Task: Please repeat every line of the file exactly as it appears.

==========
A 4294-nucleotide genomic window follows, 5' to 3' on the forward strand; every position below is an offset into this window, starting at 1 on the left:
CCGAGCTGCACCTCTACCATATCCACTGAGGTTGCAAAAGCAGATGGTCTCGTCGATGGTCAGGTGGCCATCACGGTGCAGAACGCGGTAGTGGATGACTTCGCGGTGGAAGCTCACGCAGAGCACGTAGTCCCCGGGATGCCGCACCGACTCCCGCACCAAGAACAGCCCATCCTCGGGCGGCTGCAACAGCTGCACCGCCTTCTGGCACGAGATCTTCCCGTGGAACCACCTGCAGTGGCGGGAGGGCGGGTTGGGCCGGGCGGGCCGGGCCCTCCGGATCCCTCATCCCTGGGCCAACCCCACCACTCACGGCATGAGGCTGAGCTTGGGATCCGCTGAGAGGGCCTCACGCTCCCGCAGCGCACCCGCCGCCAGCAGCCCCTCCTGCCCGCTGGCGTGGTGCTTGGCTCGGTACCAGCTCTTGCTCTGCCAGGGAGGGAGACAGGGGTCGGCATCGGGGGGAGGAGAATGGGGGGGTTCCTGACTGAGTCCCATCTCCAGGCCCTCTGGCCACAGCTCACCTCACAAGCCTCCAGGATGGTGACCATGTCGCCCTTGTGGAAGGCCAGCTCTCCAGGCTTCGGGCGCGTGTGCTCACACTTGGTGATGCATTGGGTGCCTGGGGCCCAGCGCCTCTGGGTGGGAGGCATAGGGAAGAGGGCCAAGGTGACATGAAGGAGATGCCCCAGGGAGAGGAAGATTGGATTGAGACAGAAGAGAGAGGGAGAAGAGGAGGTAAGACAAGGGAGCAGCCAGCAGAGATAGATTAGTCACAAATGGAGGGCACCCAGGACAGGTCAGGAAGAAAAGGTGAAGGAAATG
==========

A 4294-nucleotide genomic window follows, 5' to 3' on the forward strand; every position below is an offset into this window, starting at 1 on the left:
CCGAGCTGCACCTCTACCATATCCACTGAGGTTGCAAAAGCAGATGGTCTCGTCGATGGTCAGGTGGCCATCACGGTGCAGAACGCGGTAGTGGATGACTTCGCGGTGGAAGCTCACGCAGAGCACGTAGTCCCCGGGATGCCGCACCGACTCCCGCACCAAGAACAGCCCATCCTCGGGCGGCTGCAACAGCTGCACCGCCTTCTGGCACGAGATCTTCCCGTGGAACCACCTGCAGTGGCGGGAGGGCGGGTTGGGCCGGGCGGGCCGGGCCCTCCGGATCCCTCATCCCTGGGCCAACCCCACCACTCACGGCATGAGGCTGAGCTTGGGATCCGCTGAGAGGGCCTCACGCTCCCGCAGCGCACCCGCCGCCAGCAGCCCCTCCTGCCCGCTGGCGTGGTGCTTGGCTCGGTACCAGCTCTTGCTCTGCCAGGGAGGGAGACAGGGGTCGGCATCGGGGGGAGGAGAATGGGGGGGTTCCTGACTGAGTCCCATCTCCAGGCCCTCTGGCCACAGCTCACCTCACAAGCCTCCAGGATGGTGACCATGTCGCCCTTGTGGAAGGCCAGCTCTCCAGGCTTCGGGCGCGTGTGCTCACACTTGGTGATGCATTGGGTGCCTGGGGCCCAGCGCCTCTGGGTGGGAGGCATAGGGAAGAGGGCCAAGGTGACATGAAGGAGATGCCCCAGGGAGAGGAAGATTGGATTGAGACAGAAGAGAGAGGGAGAAGAGGAGGTAAGACAAGGGAGCAGCCAGCAGAGATAGATTAGTCACAAATGGAGGGCACCCAGGACAGGTCAGGAAGAAAAGGTGAAGGAAATG